Auto workers may be getting some extra time off around Independence Day, but they won’t be celebrating. They’ll know it means sales are weak and that profits — and profit-sharing checks — could be shrinking.
Manufacturers used to shut plants for a week or two in July for maintenance and to keep inventories in check. As sales boomed in recent years, most factories cranked out cars without a break. This summer, widespread closures may be back, and for weeks longer than before. The reason: four straight months of declining sales and little expectation the trend will reverse anytime soon.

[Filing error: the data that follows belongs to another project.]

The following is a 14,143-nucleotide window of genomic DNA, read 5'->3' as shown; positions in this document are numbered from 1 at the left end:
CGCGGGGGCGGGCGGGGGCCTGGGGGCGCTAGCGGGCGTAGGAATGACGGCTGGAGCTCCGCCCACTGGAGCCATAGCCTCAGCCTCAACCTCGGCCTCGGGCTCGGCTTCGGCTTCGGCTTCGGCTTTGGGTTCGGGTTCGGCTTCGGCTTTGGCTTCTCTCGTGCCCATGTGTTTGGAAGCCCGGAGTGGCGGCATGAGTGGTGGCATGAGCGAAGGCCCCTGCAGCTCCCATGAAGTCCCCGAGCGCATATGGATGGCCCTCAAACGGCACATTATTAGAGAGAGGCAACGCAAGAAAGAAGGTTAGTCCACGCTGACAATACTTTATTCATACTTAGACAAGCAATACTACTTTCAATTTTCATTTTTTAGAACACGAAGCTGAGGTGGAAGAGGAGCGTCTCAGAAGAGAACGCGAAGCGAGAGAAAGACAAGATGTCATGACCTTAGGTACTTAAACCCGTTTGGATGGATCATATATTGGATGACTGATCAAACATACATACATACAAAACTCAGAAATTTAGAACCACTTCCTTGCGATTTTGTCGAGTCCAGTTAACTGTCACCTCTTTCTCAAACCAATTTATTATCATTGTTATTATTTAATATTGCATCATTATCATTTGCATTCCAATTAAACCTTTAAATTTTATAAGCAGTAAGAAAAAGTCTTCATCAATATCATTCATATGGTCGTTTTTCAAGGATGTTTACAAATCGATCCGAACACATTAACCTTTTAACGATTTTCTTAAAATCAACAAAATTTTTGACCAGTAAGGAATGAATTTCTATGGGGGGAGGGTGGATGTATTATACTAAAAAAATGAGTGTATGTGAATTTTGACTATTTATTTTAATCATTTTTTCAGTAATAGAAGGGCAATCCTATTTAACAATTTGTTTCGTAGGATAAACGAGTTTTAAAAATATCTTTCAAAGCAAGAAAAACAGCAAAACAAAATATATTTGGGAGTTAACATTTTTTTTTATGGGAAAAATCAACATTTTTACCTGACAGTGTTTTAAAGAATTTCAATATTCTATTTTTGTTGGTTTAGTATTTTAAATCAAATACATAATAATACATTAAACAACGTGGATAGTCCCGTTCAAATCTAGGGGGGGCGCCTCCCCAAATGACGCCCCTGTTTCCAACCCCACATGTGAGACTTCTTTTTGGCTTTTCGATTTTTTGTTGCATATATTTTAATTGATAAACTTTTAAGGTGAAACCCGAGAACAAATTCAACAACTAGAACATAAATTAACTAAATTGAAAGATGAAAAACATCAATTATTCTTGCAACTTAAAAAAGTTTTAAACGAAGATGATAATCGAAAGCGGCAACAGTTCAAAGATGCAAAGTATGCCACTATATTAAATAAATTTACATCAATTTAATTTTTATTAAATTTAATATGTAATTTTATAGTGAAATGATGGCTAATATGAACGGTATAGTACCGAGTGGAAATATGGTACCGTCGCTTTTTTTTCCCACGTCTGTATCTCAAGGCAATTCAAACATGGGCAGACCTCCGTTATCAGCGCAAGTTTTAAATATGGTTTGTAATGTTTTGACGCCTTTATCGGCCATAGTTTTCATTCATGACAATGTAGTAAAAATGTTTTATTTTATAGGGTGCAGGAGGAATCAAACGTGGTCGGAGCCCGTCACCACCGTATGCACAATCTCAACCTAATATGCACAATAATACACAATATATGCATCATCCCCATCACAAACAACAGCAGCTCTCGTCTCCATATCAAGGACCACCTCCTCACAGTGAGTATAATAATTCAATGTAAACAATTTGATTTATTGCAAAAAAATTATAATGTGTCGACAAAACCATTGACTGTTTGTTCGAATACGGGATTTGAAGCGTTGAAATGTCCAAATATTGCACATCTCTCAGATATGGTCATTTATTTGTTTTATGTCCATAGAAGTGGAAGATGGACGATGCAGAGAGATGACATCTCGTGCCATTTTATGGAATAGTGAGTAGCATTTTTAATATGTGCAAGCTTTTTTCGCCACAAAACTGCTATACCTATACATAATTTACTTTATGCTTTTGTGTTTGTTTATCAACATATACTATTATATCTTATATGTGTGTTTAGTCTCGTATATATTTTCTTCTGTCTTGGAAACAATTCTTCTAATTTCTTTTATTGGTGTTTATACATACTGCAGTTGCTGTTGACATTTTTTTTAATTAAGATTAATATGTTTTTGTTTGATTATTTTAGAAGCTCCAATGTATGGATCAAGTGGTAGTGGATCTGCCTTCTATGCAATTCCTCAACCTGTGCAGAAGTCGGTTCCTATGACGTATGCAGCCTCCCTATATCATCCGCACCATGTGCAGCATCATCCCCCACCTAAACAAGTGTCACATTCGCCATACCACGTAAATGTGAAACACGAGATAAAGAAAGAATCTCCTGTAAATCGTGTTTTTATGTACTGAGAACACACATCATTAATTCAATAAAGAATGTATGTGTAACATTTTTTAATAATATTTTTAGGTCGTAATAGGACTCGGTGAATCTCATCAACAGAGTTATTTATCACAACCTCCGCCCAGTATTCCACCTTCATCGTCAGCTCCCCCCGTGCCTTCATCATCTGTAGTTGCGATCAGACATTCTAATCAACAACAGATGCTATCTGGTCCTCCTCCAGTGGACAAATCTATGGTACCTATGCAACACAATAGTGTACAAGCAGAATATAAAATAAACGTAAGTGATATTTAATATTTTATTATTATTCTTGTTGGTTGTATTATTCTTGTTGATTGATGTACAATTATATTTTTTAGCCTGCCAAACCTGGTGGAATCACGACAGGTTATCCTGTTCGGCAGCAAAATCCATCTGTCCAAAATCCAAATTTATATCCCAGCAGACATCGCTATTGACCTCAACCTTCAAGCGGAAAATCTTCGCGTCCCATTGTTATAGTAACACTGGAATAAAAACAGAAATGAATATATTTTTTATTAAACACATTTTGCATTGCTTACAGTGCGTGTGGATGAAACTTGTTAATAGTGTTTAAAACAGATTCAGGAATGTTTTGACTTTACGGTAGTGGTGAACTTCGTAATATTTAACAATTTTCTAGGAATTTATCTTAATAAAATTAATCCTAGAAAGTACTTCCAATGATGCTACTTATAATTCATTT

It’s probably not what President Donald Trump wants to hear. He has admonished Ford Motor Co., General Motors Co. and Toyota Motor Corp. for building factories in Mexico and demanded more U.S. jobs be created, taking credit for some new investments in the U.S. that had been long in the planning.